maddie

Diamond Member
Jul 18, 2010
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Because I was not talking about two smaller dies of CPUs, but Two Separate dies of CPU and GPU Combo.

If you design Two things: CPU and GPU, rather than an APU you get both: higher design and manufacturing costs. APU can give you in certain price target, if you are able to design it: lower cost of design and manufacturing, and higher margins.

If you will be offering in mainstream market only two products: Raven Ridge APU, and presumably Fenghuang Raven - you do not design GPUs to compete with this product. You might want to design the lowest cost, because this market is very price sensitive, however the market you would aspire with bigger, more powerful APU, is less prone to differences in prices, but more performance and efficiency conscious.
Still think you're wrong. What does it matter if the two separate dies are [CPU + CPU] or [CPU + GPU]? Of course the [CPU + GPU] combo would be 2 smaller dies vs the equivalent APU. The analogy to the Zen line is appropriate and accurate.

Look at the basic blocks on an APU and see how close they are to a CPU + GPU combo. Cpu cores, Shader cores, Video decoding, memory controllers, cache, IO, etc. Where is this large increase in design coming from? Manufacturing costs would be higher not lower for the APU [lower yield].

If you're only designing 1 APU and only 1, then it might make sense if the size was reasonable, but as I mentioned, once AMD decides to address as many markets as possible, they are better off by recombining CPUs and GPUs on an interposer. They can even have die from 2 Fabs to optimize for each processor, something they can't do with an APU. Also, they can get more unique products with less designs. They could even have a full Zen die with the top GPU design. Something they might never have as an APU. This all assumes that the premium for HBM2 drops a lot and I see no fundamental reason why it can't once assembly rates increase. It's not some complex logic part.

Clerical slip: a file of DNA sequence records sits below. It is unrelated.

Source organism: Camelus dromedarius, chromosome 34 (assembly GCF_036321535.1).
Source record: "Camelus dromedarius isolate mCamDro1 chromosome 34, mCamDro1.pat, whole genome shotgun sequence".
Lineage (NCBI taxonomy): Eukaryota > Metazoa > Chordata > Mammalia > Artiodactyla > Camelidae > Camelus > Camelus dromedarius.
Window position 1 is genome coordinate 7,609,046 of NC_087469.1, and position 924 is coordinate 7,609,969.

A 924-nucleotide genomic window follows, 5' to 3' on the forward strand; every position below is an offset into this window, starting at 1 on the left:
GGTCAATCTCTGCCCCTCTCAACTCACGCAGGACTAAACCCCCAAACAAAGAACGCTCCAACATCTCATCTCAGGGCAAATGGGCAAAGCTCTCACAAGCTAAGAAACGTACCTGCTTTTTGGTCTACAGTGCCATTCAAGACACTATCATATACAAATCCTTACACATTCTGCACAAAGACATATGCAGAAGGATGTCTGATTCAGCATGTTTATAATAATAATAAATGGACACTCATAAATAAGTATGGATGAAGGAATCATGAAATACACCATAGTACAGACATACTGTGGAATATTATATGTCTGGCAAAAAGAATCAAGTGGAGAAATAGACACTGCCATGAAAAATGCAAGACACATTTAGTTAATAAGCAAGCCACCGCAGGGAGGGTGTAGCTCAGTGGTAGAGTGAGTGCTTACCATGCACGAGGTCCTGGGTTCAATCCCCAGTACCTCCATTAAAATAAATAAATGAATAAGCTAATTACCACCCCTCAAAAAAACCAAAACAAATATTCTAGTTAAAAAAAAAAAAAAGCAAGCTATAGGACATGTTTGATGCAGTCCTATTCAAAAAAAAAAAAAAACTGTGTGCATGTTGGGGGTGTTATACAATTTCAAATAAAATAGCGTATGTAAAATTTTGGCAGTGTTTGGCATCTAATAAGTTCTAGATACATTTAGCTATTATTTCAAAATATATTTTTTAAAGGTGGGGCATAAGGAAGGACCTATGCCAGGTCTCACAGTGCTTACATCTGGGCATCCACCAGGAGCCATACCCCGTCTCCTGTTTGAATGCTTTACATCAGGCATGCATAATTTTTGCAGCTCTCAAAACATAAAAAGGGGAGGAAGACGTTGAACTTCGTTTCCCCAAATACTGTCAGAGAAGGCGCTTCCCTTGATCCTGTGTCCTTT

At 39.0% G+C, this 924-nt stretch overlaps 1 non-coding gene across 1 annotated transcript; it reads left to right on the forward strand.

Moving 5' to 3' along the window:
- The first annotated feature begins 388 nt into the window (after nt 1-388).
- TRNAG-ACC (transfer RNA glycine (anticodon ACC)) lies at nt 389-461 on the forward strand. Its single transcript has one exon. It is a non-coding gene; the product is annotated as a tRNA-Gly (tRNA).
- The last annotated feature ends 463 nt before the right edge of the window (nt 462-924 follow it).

A product line ranging from low power to R7 1800X + GTX 1060 class cannot be satisfied with 2 die.
 
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Shivansps

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Sep 11, 2013
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Neither Microsoft, neither Sony have ANYTHING to say about AMD products, other than to those AMD design for them. They have zero business to that. Plain and Simple. Its illogical from business point of view for AMD.

You have zero proofs to substance your claims over this. Only thing that can/was stopping AMD from designing such chip was manufacturing costs, and price margins, and viability of such product.

If they have technology that can bring you 4C/8T CPU with GTX 1060 3GB or higher performance levels, in more efficient package, and for less - there is zero incentive NOT to design such chip.

Why? Because sales that would go into Core i3 8100(109$)+ GTX 1060 3 GB(199$) Combo can go directly to AMD, for ONE CHIP.

And then we had this:

https://wccftech.com/amd-fenghuang-desktop-apu-with-15ff-28-cu-graphics/

4C/8T, 2 GB HBM2, 1792 GCN core package, with which appears to be Vega GPU, with similar engineering sample name to... Raven Ridge iGPU Engineering sample name.

None of the products that were going to Consoles, the Semi-Custom APUs, were ever spotted in desktop databases.
Its impossible to get proof for this issue, one way or the other.
But let me ask you something, why Vega was delayed this much?
Why Amd has for the first time expended a year whiout a high end dgpu? You are sure it had nothing to do with ps4 pro and its "4k gaming" ? because im not so sure.

Look the original contract with Sony and MS was signed when AMD was in a very bad shape, we cant know exactly what it includes, AMD could had accepted petty much everything, and you had to admit what happened to Vega was strange AMD had nothing to counter 1070 and 1080 for a long, long time, right at the moment the PS4 PRO with 4K was coming out...

And now this whole deal with Intel, the KBL-G, to me it looks like an attempt to work around something.

Maybe it will be like Vega, and that APU you are talking about will launch, once is not a threat to consoles profit.
 
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Eug

Lifer
Mar 11, 2000
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Interesting article on arstechnica :
https://arstechnica.com/gadgets/2018/02/amd-sending-out-free-processors-to-solve-firmware-flashing-catch-22/

AMD will provide you with a temporary cpu to update your bios for the new apu's.
Hey, that's pretty interesting. Interesting solution, although it must be expensive for AMD.

It's a pretty good warning though not to be an early adopter of one of these if you're doing a new build, or else to be very selective in what you buy.
 
Aug 11, 2008
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Has anybody here was talking about confirmation of an APU, or that we ALREADY HAD PROOFS THAT SUCH APU WAS BEING DESIGNED?

Everything else is speculation. Even your rejection of possibility that such APU is in the works is your speculation.